For a long time, Iceland was a relative nobody in the travel world. It didn’t have the popularity of Western Europe or the reputation of other Nordic countries. But thanks to Instagram and a budget airline option (i.e. the now defunct WOW air), Iceland has exploded in popularity among travelers over the years.
In my opinion, Iceland is the perfect jumping off point for a solo female traveler. Its sweeping landscapes and friendly people will make you want to return again and again. My trips have been fantastic experiences, and even though people say Iceland is overtouristed, I’ve had plenty of amazing experiences without crazy crowds.
So what exactly can you expect from a solo trip to Iceland? Read on and find out.
Solo Travel Safety
One of the biggest concerns for aspiring solo female travelers is safety, which is why Iceland makes a great starting point. The Global Peace Index has ranked Iceland as the world’s most peaceful country for over ten years! In fact, Iceland is the only Nordic country that has actually gotten more peaceful over the past decade.
Iceland can be a great place to “disconnect” from the world and embrace nature. But if you need WiFi to message friends and family, Iceland has you covered. I was surprised by the 3G coverage I had even on hikes that seemed completely removed from society.
Even with statistics and WiFi access on your side, use normal precautions when exploring a new place. Be aware of your surroundings, and keep copies of your passport. If you want to go out late at night, especially if you’ll be drinking, it’s a smart idea to have a buddy with you. It’s a good thing there are plenty of opportunities to make friends there in hostels!
Solo Traveler Friendliness
Iceland’s reputation as an incredibly safe destination makes it a hotspot for fellow solo travelers. Check out the hostel scene for companions, especially in the capital city of Reykjavík. It can be a great place to find people to join you on more independent adventures like the Golden Circle or Ring Road.
Even though Icelandic is the official language of the country, most Icelanders understand English perfectly well. Many of the people I met here could’ve passed as North American with their flawless accents. It was great to have this comfort, especially since Iceland’s attractions can take you to some remote places.
Things to Do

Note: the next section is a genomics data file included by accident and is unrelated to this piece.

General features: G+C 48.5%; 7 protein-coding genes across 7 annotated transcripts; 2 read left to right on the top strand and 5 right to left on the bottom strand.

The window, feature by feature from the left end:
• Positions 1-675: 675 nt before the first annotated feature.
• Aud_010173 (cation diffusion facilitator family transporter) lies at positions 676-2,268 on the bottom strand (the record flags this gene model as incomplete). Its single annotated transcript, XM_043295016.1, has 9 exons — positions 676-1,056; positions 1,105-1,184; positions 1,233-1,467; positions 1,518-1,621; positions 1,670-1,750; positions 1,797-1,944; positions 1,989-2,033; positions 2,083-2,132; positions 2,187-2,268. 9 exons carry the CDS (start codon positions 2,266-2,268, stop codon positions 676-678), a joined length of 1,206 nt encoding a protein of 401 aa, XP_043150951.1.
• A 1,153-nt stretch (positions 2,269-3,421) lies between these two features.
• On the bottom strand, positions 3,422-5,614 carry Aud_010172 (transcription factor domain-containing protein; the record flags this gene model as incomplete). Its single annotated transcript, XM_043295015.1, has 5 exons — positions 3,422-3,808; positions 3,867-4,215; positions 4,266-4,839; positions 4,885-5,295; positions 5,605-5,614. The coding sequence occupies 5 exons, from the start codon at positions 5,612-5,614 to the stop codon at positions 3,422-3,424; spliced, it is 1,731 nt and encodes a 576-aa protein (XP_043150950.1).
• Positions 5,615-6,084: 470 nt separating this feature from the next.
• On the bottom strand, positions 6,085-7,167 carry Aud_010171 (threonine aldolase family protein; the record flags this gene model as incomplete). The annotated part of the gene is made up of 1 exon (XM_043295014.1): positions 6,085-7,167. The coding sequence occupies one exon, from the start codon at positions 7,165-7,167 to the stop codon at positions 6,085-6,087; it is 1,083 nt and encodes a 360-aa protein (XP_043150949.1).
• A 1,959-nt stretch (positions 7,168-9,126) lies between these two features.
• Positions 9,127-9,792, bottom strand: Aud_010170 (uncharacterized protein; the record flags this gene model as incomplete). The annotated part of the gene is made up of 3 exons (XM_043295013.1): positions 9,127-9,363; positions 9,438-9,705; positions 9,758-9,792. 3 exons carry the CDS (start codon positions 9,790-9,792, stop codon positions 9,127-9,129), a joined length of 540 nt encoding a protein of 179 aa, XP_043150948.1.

You can access Iceland’s lush landscapes alone, even if you have as little as 48 hours on the island. But I suggest spending more time here, especially if you want to visit attractions on the other side of the country.
I highly recommend a car (specifically a camper van) as your form of transportation when visiting the island. Its flexibility is perfect for solo travel. You can be wherever you want, whenever you want—ideal for those moments you want to go off the beaten path. Iceland has roughly the same area as Kentucky, so driving around the island is a more than manageable task.
Once you have your car, consider taking Iceland’s Ring Road to fully explore its dramatic scenery. The epic road trip is around 800 miles of highway, and the views feel like you’re on another planet. You’ll have to force yourself to put your camera down with the number of Instagram-worthy moments. Plus, there are plenty of furry friends to meet along the way like horses and sheep.
You should take at least a week for the road so you don’t feel the need to rush through everything. Being able to admire the magnificence of the country at your own pace is one of the best parts of traveling alone! But keep an eye out for road conditions that might impact your ability to travel from one destination to the next. When I toured through the road, the wind and rain were so strong that sometimes the roads were closed due to flooding, so keep track before you go. You can read my full list of tips for the Ring Road here.
The Golden Circle is another option, if you’re shorter on time, that hits some of the most popular natural attractions in Iceland. It’s a short drive from Reykjavík and can be done in a day. The 190-mile circular route focuses on three sites: the Geysir Geothermal Area, Gullfoss Waterfall, and Þingvellir National Park. The route is comprehensive of Iceland’s geographic diversity, and by the time you finish your drive, you’ll understand why people call Iceland the “Land of Fire and Ice”.
One thing I wish I did when I completed the Golden Circle was snorkel at the Silfra Fissure within Þingvellir. The fissure’s clear spring waters make it one of Iceland’s coolest wonders and swimming between two tectonic plates is definitely something on my bucket list for next time. It’s also a great way to meet other travelers.